Remote JMX Monitoring of a Mule Instance

By | August 24, 2014
Reading Time: 6 minutes

Remote JMX Monitoring of a Mule Instance

In this post I will describe how to enable monitoring of a remote Mule instance using JMX. In addition I will also enable the MX4J web interface that will expose the JMX properties of the Mule instance in a web application and I will install the Jolokia Mule agent, which makes it possible to use Hawtio to monitor the Mule instance.

Enabling JMX for a Mule Instance Using a Mule Application

As of writing this, the finest granularity for which JMX monitoring can be enabled is an entire Mule instance. Thus it is not possible to enable JMX monitoring per application basis in a Mule instance.
This of course has advantages and disadvantages and we are going to use this fact to our advantage by deploying an application to a Mule server that does nothing but enable JMX monitoring for the server.

  • Create a directory named “MuleJMXEnabler”.

  • In this new directory, create a file named “mule-config.xml” with the following contents:

<?xml version="1.0" encoding="UTF-8"?>
<mule xmlns=""

  • In the above file, replace the IP address “” with either the external IP address or the DNS name of the computer running the Mule server that you want to monitor.

  • Optionally, you may change the port number 1096 to any port that you rather use.

  • Deploy the application by copying the directory MuleJMXEnabler with its contents to the apps directory of the Mule instance that is to be monitored.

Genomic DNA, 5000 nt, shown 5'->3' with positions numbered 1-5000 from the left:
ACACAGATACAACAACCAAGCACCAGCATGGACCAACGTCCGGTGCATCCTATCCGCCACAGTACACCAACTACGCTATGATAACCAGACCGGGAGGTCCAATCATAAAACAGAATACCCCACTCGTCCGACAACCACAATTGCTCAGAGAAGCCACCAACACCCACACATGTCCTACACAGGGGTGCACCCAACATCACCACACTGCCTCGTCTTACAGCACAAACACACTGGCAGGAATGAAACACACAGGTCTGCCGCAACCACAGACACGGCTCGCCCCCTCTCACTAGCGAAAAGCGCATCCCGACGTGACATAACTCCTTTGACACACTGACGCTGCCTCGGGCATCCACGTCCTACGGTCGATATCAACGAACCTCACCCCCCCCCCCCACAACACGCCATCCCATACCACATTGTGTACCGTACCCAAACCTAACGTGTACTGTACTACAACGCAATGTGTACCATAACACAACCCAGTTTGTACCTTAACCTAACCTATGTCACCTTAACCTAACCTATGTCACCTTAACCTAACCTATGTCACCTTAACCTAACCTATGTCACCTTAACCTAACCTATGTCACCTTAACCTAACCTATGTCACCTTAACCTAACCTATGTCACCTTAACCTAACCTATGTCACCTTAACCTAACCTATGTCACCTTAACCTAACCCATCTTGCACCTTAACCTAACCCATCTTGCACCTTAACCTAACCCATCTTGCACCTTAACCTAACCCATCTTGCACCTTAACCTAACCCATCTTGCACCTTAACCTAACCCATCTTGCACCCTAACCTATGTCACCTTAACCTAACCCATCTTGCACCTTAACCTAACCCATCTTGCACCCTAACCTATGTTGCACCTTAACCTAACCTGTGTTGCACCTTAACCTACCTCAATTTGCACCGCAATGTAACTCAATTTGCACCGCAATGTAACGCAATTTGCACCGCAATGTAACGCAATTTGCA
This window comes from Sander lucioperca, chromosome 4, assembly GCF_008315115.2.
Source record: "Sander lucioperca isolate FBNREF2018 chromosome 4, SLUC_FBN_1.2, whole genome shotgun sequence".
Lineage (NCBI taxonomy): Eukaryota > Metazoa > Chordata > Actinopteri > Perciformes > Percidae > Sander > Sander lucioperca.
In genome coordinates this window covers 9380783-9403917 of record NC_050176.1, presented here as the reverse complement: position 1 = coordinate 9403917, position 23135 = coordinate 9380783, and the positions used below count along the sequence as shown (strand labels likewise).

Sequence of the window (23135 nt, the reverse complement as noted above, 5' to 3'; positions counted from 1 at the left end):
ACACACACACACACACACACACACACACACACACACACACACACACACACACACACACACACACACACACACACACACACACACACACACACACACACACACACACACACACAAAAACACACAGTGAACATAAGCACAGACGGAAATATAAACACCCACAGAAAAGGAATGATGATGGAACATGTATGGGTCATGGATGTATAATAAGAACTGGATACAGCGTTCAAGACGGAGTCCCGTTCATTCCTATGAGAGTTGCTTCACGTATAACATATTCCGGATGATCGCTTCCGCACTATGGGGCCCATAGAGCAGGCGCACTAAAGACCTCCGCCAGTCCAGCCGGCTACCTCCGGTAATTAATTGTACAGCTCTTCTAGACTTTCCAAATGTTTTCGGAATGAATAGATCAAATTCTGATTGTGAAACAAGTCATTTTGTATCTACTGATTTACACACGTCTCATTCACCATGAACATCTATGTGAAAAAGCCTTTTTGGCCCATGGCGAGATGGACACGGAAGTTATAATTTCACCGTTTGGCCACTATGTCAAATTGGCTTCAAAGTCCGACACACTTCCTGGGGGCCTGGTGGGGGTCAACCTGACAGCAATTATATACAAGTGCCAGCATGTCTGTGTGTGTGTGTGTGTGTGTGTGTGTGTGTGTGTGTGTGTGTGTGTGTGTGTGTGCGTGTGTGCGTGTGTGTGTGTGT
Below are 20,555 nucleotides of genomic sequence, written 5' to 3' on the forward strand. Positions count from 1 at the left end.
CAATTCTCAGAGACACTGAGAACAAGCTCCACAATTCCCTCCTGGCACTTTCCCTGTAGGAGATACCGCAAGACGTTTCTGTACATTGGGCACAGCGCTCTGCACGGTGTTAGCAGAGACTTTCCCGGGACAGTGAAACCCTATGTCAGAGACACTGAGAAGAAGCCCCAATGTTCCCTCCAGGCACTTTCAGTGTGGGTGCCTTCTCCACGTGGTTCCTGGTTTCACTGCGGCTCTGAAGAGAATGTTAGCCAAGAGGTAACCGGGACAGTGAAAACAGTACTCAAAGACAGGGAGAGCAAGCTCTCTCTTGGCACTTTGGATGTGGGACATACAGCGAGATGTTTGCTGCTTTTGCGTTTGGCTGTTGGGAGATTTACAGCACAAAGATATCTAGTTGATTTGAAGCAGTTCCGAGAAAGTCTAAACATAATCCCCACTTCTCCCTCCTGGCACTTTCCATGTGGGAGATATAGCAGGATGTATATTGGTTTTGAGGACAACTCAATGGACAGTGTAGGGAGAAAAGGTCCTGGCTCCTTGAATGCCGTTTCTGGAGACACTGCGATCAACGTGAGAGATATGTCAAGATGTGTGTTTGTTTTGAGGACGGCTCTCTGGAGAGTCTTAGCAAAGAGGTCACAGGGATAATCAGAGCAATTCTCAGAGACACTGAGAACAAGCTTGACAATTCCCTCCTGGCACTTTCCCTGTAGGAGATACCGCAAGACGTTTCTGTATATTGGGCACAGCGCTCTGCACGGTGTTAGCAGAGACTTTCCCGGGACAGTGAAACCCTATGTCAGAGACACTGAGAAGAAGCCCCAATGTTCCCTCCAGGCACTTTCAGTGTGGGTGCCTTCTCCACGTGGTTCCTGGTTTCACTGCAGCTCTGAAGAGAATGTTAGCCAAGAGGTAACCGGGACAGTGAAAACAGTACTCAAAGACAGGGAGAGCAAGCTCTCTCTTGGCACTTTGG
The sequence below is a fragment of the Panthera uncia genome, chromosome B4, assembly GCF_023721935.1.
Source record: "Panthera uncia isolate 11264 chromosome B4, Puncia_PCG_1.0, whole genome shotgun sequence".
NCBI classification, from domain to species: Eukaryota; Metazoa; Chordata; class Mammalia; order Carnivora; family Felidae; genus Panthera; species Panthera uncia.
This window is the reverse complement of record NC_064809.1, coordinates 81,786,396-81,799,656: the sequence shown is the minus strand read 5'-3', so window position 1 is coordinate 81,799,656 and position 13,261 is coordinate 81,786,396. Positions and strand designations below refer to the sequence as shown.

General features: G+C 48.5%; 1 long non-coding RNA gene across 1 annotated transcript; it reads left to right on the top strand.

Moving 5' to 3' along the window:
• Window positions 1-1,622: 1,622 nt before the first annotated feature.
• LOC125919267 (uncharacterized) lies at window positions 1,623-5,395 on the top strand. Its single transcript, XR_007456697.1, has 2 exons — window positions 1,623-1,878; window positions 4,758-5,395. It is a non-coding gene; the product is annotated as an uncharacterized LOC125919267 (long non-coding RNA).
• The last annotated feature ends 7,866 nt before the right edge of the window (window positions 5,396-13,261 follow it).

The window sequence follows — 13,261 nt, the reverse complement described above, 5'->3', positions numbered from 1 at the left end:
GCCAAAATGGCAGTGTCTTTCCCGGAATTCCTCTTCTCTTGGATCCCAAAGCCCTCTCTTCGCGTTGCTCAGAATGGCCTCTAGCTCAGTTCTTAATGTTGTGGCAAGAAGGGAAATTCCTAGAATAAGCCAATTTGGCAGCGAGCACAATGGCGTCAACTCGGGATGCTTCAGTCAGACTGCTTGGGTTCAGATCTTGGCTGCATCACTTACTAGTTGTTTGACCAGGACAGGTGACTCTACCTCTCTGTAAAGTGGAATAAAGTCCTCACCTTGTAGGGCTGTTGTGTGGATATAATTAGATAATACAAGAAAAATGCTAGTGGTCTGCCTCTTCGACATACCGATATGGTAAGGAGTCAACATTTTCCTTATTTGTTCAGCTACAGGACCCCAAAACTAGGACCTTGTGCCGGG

• Verify that the application was successfully deployed in the log of the Mule instance (mule.log if you are using the community edition, mule_ee.log if you are using the enterprise edition).
    You should see something like this:

INFO  2014-08-24 16:24:24,009 []
org.mule.module.launcher.MuleDeploymentService: ==================
New Exploded Application: MuleJMXEnabler
INFO  2014-08-24 16:24:24,010 []
+ New app 'MuleJMXEnabler'                                 +
INFO  2014-08-24 16:24:24,668 []
+ Started app 'MuleJMXEnabler'                             +

The above is the minimum configuration that I need to enable remote JMX access to a Mule instance.
Try connect to the Mule instance using some JMX monitoring application, like JVisualVM or Java Mission Control. The following steps describe how to do when using Java Mission Control:

  • Launch Java Mission Control.

  • Right-click in the JVM Browser pane and select New Connection.

  • In the Host field, enter the IP address or DNS name that you used earlier in the mule-config.xml file.
    In my case that will be “”.

  • In the Port field, enter the port number that you also entered in the mule-config.xml file earlier.
    In my case it was “1096”.

  • Click the Test connection button.
    The status should be reported as OK as in this picture.


  • Click the Finish button.
    You are now ready to connect to the MBean Server of the Mule instance and start monitoring it.

This approach has the advantage of allowing modifications to the JMX configuration of a Mule instance without having to restart it. If I want to make any modifications to the JMX configuration, enable or disable JMX in the Mule instance I just edit the mule-config.xml file in the apps/MuleJMXEnabler directory in the Mule instance home and save it. If hot deployment has not been disabled, the Mule server will automatically re-deploy the application and pick up the changes.